Short Communication

Patient Early-Risk Assignment: A Rational Approach to Personalized Medical Cancer Prevention

Nils Brünner and José M A Moreira*
Department of Drug Design and Pharmacology, Faculty of Health and Medical Sciences, University of Copenhagen, Denmark

*Corresponding author: José M A Moreira, Department of Drug Design and Pharmacology, Faculty of Health and Medical Sciences, University of Copenhagen, Denmark

Published: 11 Dec, 2017
Cite this article as: Brünner N, Moreira JMA. Patient Early- Risk Assignment: A Rational Approach to Personalized Medical Cancer Prevention. Clin Oncol. 2017; 2: 1381.

Short Communication

The cancer burden is projected to increase in Europe from 3.6 million cases in 2015 to 4.3 million cases in 2035; an annual increase of approximately 20% or roughly 716,000 new cases. This anticipated trend is due partly to population aging and growth, and partly to lifestyle changes with increasing prevalence of risk factors, such as tobacco, obesity and physical inactivity. Colorectal cancer (CRC) is a life-threatening disease with high-incidence, -morbidity, and -mortality. What is worse, because of demographic and life-style changes, incidence of CRC is forecasted to grow dramatically. In Europe alone, the number of new cases is expected to rise by 30% from 447136 patients in 2012, to 582545patients by year 2035 [1].
Overall, the economic, societal and personal burden of CRC is staggering, and it is only set to worsen in the future. In spite of the latest improvements in diagnostic techniques and the introduction of molecular targeted treatments, approximately 40% of CRC patients will still eventually die from their disease, essentially due to development of drug resistance. The way this problem has been addressed so far has been to develop novel therapies that are based on our ever-increasing knowledge of tumor biology. Unfortunately, this approach has proven itself very challenging, costly and with limited success [2]. The growing burden of CRC will eventually threaten the sustainability of our health care systems, and the only realistic way to manage it, is by complementary efforts on treatment and prevention, in particular through the introduction of preventive medical intervention in patientsthat had pre-malignant colorectal lesions (high-risk adenomas) removed, but is still at high risk of future CRC development.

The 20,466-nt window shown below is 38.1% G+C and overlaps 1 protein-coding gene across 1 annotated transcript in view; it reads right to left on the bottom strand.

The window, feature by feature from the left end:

The Case for Early Detection of CRC

Adenomatous colonic polyps (adenomas) are the earliest recognized pre-malignant lesions of CRC. Screening and a surveillance colonoscopy program can largely avoid the morbidity and mortality associated with CRC by colonoscopic removal of pre-malignant adenomas or by early detection of CRC at a curable stage. At present, there is a severe lack of evidence-based knowledge about the risk of adenoma patients to develop CRC with time. We know that patients who have low-risk adenomas removed have a moderately lower risk of CRC related mortality as compared to the general population. Conversely, patients who had had high-risk adenomas removed show moderately higher risk of CRC related mortality as compared to the general population. These data support the notion that patients who have had a high-risk adenoma removed, remain at increased risk of later CRC development [3].